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Abstract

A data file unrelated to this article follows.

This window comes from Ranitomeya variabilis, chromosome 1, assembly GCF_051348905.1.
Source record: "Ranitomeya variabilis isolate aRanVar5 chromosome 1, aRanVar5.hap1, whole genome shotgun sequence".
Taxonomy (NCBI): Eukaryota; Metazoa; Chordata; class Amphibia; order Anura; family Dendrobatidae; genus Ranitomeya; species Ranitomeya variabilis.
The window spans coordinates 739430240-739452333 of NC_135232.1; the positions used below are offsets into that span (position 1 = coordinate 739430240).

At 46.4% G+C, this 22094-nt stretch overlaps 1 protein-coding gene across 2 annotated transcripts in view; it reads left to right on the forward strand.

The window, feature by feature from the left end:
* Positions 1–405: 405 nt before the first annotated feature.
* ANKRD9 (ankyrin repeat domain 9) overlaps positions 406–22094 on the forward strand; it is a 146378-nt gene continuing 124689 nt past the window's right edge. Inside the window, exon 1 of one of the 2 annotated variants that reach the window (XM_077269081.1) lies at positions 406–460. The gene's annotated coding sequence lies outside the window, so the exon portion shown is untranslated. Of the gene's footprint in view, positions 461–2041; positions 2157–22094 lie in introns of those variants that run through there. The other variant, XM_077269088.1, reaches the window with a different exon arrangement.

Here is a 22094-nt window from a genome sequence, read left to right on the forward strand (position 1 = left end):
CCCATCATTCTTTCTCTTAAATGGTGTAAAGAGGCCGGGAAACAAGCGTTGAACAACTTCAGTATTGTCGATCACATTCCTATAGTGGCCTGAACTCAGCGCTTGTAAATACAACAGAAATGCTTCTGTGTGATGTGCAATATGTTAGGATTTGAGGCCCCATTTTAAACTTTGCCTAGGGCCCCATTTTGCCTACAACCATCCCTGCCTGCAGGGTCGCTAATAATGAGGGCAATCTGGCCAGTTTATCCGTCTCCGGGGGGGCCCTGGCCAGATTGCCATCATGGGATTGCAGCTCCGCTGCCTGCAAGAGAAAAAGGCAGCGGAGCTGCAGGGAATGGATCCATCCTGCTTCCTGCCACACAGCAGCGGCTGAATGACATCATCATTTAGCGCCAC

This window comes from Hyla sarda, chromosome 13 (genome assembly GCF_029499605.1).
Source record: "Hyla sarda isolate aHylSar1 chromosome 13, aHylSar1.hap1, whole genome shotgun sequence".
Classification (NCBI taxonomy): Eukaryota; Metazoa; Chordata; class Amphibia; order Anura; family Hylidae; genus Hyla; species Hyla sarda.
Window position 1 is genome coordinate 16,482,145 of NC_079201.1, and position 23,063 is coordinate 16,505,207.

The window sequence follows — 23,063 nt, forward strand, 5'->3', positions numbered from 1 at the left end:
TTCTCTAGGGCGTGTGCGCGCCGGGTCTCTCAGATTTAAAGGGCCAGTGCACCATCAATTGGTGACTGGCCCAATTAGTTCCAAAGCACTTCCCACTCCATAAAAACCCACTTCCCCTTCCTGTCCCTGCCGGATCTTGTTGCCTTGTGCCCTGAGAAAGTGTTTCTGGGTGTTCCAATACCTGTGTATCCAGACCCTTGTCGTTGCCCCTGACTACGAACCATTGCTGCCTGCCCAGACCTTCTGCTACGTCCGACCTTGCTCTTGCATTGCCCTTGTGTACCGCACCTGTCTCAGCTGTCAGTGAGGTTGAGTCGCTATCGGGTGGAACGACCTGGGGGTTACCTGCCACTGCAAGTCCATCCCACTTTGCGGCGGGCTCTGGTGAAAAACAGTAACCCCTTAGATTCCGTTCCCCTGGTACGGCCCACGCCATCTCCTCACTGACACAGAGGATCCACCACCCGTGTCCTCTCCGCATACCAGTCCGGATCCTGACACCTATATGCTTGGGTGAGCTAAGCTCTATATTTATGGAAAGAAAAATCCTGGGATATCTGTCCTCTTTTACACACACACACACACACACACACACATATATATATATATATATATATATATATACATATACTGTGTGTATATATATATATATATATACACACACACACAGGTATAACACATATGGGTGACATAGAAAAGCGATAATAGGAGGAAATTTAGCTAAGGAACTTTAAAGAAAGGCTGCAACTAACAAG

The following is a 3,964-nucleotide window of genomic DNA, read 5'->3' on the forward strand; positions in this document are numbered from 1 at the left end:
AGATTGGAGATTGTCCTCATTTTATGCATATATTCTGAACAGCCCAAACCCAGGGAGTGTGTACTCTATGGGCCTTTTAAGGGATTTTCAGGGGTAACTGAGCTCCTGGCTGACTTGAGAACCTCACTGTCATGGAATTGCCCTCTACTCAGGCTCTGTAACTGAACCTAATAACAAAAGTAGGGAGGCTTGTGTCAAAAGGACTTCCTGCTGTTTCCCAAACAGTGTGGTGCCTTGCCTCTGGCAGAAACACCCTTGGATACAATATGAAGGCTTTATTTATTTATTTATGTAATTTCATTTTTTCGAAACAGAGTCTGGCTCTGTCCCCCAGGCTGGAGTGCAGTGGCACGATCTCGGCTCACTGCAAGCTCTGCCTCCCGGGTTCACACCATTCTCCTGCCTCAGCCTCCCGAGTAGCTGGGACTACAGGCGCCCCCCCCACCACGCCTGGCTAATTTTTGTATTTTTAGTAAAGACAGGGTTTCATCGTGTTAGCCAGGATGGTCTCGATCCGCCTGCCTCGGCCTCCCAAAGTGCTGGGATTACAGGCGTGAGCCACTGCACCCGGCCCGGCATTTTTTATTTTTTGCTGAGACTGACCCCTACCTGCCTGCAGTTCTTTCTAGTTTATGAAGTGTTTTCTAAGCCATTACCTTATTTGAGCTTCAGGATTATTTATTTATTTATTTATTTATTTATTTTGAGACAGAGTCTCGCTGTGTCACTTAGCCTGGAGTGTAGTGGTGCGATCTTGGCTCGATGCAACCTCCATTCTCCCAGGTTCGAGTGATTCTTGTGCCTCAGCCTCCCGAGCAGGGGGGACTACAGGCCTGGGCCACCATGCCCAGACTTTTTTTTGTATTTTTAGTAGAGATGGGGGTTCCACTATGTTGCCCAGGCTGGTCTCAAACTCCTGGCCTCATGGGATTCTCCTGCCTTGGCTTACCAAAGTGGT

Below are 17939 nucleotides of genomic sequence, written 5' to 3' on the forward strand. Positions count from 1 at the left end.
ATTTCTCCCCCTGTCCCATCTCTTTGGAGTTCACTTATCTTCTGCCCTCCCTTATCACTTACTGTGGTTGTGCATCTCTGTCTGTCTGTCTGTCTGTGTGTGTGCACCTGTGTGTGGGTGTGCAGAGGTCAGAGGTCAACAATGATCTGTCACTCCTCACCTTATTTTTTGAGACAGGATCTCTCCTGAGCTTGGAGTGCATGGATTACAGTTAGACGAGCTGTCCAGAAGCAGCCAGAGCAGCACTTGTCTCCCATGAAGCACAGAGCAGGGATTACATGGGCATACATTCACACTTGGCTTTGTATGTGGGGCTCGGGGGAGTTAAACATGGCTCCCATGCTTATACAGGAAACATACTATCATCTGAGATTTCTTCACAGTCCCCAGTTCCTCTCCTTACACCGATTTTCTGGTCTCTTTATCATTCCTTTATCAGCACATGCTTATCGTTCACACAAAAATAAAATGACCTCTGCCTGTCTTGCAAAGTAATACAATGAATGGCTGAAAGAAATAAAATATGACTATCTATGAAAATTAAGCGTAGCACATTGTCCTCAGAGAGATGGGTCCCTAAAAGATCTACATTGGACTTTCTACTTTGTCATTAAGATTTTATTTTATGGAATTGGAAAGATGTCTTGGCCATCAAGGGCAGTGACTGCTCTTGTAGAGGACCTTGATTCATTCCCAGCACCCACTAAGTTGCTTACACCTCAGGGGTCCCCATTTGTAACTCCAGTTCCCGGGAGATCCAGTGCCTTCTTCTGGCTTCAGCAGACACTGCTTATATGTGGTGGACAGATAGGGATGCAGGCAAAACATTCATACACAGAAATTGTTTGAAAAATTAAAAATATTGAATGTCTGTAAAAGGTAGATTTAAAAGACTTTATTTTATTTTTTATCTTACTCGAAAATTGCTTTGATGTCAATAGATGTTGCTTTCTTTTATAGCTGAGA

The retrieval of useful environmental information from the annual layers of natural high-resolution records such as tree rings, coral banding, or marine varves first requires reconstruction and validation of the chronological sequence in which this information has been preserved. This chapter describes the detailed reconstruction of a varve chronology from the central Gulf of California which encompasses most of the 20th century. The chronology was developed from a set of five box cores taken from the anaerobic slope off Guaymas, Sonora, and consists of a unique sequence of lamina couplets identifiable throughout the study area stretching more than 20 km along the slope. The reconstruction was initially hampered by the fact that each core site has suffered a history of small-scale mass movement that has disrupted the stratigraphic continuity of its lamina sequence. Because these breaks generally do not occur at the same level in all of the cores, a continuous varve stratigraphy could be developed by piecing together short lamina sequences from four of the five box cores available. The chronostratigraphy commences with the winter/spring lamina of the year 1908. This lower boundary is imposed by a stratigraphic discontinuity that cuts across all five core sites and is inferred to be a sediment gravity flow triggered by a nearby large-magnitude earthquake in the autumn of 1907. The surface lamina is dated from the time of collection in 1978. Independent 210Pb dating of specific lamina intervals indexed to the lamina stratigraphy from all five cores strongly supports our interpretation that the reconstructed varved interval represents 70.5 years of continuous sedimentation.

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